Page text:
Y’all know me…I believe in eating whole foods.
We raise our own meat animals.
We buy as ethically as we possibly can, as much as we can afford.
And we cook.
I believe in slow food.
Nose to tail cooking and eating.
Bone broth for daaaaays.
Long cooked soups and stews, homemade as much as possible.
Pressure canned jars of homegrown, or well grown, foods are our convenience foods.
My province, Manitoba, has the highest child poverty rates of all the provinces in Canada.
The Territories beat us out, and that has a lot to do with getting food into remote places, and people moving away from traditional foods and living off the land.
It is a huge point of shame in this country, in my province, that there are children starving.
Not just missing a meal here and there, but outright starving.
And our province is “reforming” the education system…
Listen, kids **CAN’T** concentrate on learning when they haven’t eaten.
Hungry kids don’t learn.
Anyways, food security is a drum I have been banging for years…
Today, one of the local rescues made a post about chickens from a commercial chicken barn.
Here’s the link…
Go read it.
Then come back and read my thoughts.
If you dare.
Listen, I get farmers are running a business.
But folks, let’s be 100% honest here…
If we’re going to use animals, it is our responsibility to use them humanely, and to not waste them.
Animal proteins are nutrient dense, they’re good for us, and they are a part of a healthy diet for many.
Throwing perfectly edible birds in the fucking dump?
Not so fucking much.
This practice, this cull, is 100% about money.
The hens are culled as rate of lay drops, and new hens are brought in.
All out, then all in.
So if a barn has a thousand birds, a thousand birds go out before the next thousand come in.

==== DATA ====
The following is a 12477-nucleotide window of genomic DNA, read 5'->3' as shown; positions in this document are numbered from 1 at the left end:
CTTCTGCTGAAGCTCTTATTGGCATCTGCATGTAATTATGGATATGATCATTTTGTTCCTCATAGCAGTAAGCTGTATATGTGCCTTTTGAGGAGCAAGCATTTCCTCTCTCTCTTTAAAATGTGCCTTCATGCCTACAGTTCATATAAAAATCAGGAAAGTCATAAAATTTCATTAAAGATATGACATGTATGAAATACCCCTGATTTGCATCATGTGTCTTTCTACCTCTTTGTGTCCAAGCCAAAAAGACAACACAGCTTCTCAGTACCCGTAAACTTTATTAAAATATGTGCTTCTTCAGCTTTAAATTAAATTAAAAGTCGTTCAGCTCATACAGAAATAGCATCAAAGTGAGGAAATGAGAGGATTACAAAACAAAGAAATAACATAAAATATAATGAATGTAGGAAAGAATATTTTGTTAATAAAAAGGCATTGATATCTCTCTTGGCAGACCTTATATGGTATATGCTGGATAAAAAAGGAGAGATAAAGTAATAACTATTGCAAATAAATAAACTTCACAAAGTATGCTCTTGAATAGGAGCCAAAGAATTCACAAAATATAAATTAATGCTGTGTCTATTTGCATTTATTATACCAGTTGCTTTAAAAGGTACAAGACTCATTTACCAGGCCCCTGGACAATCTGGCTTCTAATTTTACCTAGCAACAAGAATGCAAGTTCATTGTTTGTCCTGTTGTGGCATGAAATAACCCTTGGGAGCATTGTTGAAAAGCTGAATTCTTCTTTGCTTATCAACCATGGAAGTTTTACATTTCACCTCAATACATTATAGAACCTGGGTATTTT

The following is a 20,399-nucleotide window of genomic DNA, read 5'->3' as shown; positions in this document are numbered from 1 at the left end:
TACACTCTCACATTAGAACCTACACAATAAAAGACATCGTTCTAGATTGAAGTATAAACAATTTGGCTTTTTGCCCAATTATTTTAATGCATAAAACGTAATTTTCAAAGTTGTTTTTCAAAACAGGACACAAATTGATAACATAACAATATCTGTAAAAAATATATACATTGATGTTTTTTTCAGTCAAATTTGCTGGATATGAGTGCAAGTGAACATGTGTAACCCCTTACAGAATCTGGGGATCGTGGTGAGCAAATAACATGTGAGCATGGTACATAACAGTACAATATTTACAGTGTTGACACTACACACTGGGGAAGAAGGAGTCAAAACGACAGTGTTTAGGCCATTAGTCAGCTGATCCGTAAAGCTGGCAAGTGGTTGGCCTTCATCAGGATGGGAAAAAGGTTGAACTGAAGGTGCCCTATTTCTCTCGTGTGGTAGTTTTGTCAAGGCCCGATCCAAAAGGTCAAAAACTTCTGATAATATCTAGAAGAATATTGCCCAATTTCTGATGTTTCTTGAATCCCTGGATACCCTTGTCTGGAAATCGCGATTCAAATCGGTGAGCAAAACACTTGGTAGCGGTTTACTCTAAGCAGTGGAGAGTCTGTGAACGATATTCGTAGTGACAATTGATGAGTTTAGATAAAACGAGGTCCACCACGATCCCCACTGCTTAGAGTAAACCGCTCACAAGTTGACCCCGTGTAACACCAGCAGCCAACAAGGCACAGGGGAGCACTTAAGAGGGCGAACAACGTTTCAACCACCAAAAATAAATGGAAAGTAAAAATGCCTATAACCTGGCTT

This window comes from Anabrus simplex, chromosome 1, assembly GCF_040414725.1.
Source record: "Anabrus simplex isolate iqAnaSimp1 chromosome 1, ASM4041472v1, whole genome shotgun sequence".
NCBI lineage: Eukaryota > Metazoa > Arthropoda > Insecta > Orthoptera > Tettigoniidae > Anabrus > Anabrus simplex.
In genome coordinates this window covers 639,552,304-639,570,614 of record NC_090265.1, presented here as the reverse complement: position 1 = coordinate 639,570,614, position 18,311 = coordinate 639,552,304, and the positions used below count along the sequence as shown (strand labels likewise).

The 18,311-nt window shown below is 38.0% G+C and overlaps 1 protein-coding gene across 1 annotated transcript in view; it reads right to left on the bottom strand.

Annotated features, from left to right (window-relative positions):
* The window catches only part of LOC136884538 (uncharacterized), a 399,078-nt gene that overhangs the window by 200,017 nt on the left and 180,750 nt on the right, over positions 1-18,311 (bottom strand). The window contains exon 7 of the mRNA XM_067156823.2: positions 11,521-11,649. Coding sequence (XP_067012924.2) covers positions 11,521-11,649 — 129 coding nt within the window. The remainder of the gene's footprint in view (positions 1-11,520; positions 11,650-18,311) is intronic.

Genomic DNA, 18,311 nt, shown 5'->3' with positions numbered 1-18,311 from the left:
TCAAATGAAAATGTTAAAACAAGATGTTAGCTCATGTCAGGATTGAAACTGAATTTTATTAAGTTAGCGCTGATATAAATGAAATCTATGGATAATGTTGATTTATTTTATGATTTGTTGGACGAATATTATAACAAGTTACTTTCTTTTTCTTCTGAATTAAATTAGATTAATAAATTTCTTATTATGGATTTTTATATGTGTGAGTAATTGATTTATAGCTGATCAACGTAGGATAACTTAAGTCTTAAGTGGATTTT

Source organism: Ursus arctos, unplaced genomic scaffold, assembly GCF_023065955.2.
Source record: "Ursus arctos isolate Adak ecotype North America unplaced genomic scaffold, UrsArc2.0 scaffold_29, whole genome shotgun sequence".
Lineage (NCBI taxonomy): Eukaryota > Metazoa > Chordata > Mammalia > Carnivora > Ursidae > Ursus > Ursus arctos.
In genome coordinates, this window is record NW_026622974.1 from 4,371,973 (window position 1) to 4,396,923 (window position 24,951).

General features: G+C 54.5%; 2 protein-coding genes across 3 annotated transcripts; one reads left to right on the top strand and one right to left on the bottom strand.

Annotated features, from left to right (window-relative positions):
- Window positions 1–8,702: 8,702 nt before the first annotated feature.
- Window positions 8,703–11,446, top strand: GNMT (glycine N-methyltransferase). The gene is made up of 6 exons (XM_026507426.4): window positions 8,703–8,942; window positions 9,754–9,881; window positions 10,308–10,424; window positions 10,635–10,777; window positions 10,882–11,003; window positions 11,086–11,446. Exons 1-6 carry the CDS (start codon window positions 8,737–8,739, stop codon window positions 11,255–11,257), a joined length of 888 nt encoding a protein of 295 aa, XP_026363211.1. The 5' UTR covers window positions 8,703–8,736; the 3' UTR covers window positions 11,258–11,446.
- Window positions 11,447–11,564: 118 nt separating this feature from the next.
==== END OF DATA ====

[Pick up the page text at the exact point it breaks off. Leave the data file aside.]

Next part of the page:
But what happens to the old thousand is the problem.
Some barns sell to small farmers like me.
But this? What’s outlined in the link?
Happens more often than not.
That. Is. Bullshit.
So here we have thousands of birds killed and thrown in the garbage.
Why aren’t they being processed?
Why aren’t they being distributed to those who need food?
Remember, highest child poverty rate in the provinces.
As of Janurary 2020, 27.9% of Manitoba children are living in poverty.
Those kids aren’t getting enough food.
Y’know what could solve that problem??
But it’s the money, right?
It costs money to process those birds into an edible product for humans.
It’s more “cost efficient” to throw the birds in the fucking garbage than to feed people with them.
And if that doesn’t make people angry, then there’s a big goddamn fucking problem.
Farmers have to buy into quota for eggs.
So, make one of the conditions that in order to buy egg quota, they have to have a processing plan or facility in place for the all out time of year.
Farmers have to have a plan in place for manure management.
They’re supposed to have a plan in place for deadstock.
Why the fuck isn’t there a plan in place for whole barn turnover???
And why the fuck are we the people not holding them responsible for having one?
There is no excuse for this.
There is no excuse for hungry children.
These 2 can be beneficial to each other.
Do not tell me that the best way to dispose of these birds is to leave them rotting in a landfill…
While people go to bed hungry.
While people in Canada starve.
While children starve.
Manitoba Egg Producers need to simply fucking do better.
And people, stop buying cheaply produced food products.
I know it’s hard.
Because there’s all too often not enough money left at the end of the month to eat well.
But seriously people, that’s where slow cooking, nose to tail eating comes in.
With crock pots, instapots in darn near every home these days, fast foods, processed foods, easy from the freezer foods should be a thing of the past.
It’s not hard to cook food.
I promise…it’s not!
And, if you have older hens like these one in the link, they make such a rich flavorful, healthy soup!
We have to get away from the idea that food is so easy to waste.
Honest to Dog, you want to do something to help climate change?
Stop. Wasting. Food.
But…that’s a whole different issue that demands it’s own blog post on another day.